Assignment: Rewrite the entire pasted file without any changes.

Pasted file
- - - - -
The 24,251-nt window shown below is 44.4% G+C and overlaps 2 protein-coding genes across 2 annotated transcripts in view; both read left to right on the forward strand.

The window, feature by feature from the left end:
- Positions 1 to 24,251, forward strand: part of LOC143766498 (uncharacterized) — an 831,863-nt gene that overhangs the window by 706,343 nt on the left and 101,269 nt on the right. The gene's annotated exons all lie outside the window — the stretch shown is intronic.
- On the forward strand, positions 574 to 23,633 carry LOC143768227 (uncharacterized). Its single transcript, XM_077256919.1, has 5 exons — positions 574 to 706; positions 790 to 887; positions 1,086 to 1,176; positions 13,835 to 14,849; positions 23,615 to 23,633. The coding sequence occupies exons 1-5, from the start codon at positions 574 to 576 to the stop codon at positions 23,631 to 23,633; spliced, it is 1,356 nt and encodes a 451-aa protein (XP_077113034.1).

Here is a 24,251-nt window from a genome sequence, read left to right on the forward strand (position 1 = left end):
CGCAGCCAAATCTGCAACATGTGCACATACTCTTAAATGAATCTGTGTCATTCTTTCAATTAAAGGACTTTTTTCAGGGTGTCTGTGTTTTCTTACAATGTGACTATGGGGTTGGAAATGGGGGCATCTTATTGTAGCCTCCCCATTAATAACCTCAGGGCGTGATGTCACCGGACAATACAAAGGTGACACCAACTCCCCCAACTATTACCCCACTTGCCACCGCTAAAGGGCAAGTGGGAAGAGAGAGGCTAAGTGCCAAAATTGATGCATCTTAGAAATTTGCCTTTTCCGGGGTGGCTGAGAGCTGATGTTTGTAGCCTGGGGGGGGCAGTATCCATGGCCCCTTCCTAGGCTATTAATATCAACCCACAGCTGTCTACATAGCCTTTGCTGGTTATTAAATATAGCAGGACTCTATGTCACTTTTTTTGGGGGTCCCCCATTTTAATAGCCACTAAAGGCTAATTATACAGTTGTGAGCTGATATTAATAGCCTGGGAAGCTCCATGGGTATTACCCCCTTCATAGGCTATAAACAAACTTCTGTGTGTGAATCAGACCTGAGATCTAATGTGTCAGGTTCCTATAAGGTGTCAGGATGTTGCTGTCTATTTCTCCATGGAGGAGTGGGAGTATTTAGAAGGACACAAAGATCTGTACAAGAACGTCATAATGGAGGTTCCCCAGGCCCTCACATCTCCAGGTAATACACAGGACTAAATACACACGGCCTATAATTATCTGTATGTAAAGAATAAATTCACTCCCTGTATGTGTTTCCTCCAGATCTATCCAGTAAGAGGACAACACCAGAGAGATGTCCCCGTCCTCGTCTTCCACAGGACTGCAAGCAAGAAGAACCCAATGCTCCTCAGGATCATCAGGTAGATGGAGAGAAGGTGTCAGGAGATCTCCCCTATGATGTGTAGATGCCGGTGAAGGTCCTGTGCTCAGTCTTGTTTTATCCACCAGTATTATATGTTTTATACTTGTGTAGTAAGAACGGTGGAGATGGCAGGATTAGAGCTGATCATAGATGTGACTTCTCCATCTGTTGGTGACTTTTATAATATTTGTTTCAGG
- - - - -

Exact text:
The 24,251-nt window shown below is 44.4% G+C and overlaps 2 protein-coding genes across 2 annotated transcripts in view; both read left to right on the forward strand.

The window, feature by feature from the left end:
- Positions 1 to 24,251, forward strand: part of LOC143766498 (uncharacterized) — an 831,863-nt gene that overhangs the window by 706,343 nt on the left and 101,269 nt on the right. The gene's annotated exons all lie outside the window — the stretch shown is intronic.
- On the forward strand, positions 574 to 23,633 carry LOC143768227 (uncharacterized). Its single transcript, XM_077256919.1, has 5 exons — positions 574 to 706; positions 790 to 887; positions 1,086 to 1,176; positions 13,835 to 14,849; positions 23,615 to 23,633. The coding sequence occupies exons 1-5, from the start codon at positions 574 to 576 to the stop codon at positions 23,631 to 23,633; spliced, it is 1,356 nt and encodes a 451-aa protein (XP_077113034.1).

Here is a 24,251-nt window from a genome sequence, read left to right on the forward strand (position 1 = left end):
CGCAGCCAAATCTGCAACATGTGCACATACTCTTAAATGAATCTGTGTCATTCTTTCAATTAAAGGACTTTTTTCAGGGTGTCTGTGTTTTCTTACAATGTGACTATGGGGTTGGAAATGGGGGCATCTTATTGTAGCCTCCCCATTAATAACCTCAGGGCGTGATGTCACCGGACAATACAAAGGTGACACCAACTCCCCCAACTATTACCCCACTTGCCACCGCTAAAGGGCAAGTGGGAAGAGAGAGGCTAAGTGCCAAAATTGATGCATCTTAGAAATTTGCCTTTTCCGGGGTGGCTGAGAGCTGATGTTTGTAGCCTGGGGGGGGCAGTATCCATGGCCCCTTCCTAGGCTATTAATATCAACCCACAGCTGTCTACATAGCCTTTGCTGGTTATTAAATATAGCAGGACTCTATGTCACTTTTTTTGGGGGTCCCCCATTTTAATAGCCACTAAAGGCTAATTATACAGTTGTGAGCTGATATTAATAGCCTGGGAAGCTCCATGGGTATTACCCCCTTCATAGGCTATAAACAAACTTCTGTGTGTGAATCAGACCTGAGATCTAATGTGTCAGGTTCCTATAAGGTGTCAGGATGTTGCTGTCTATTTCTCCATGGAGGAGTGGGAGTATTTAGAAGGACACAAAGATCTGTACAAGAACGTCATAATGGAGGTTCCCCAGGCCCTCACATCTCCAGGTAATACACAGGACTAAATACACACGGCCTATAATTATCTGTATGTAAAGAATAAATTCACTCCCTGTATGTGTTTCCTCCAGATCTATCCAGTAAGAGGACAACACCAGAGAGATGTCCCCGTCCTCGTCTTCCACAGGACTGCAAGCAAGAAGAACCCAATGCTCCTCAGGATCATCAGGTAGATGGAGAGAAGGTGTCAGGAGATCTCCCCTATGATGTGTAGATGCCGGTGAAGGTCCTGTGCTCAGTCTTGTTTTATCCACCAGTATTATATGTTTTATACTTGTGTAGTAAGAACGGTGGAGATGGCAGGATTAGAGCTGATCATAGATGTGACTTCTCCATCTGTTGGTGACTTTTATAATATTTGTTTCAGG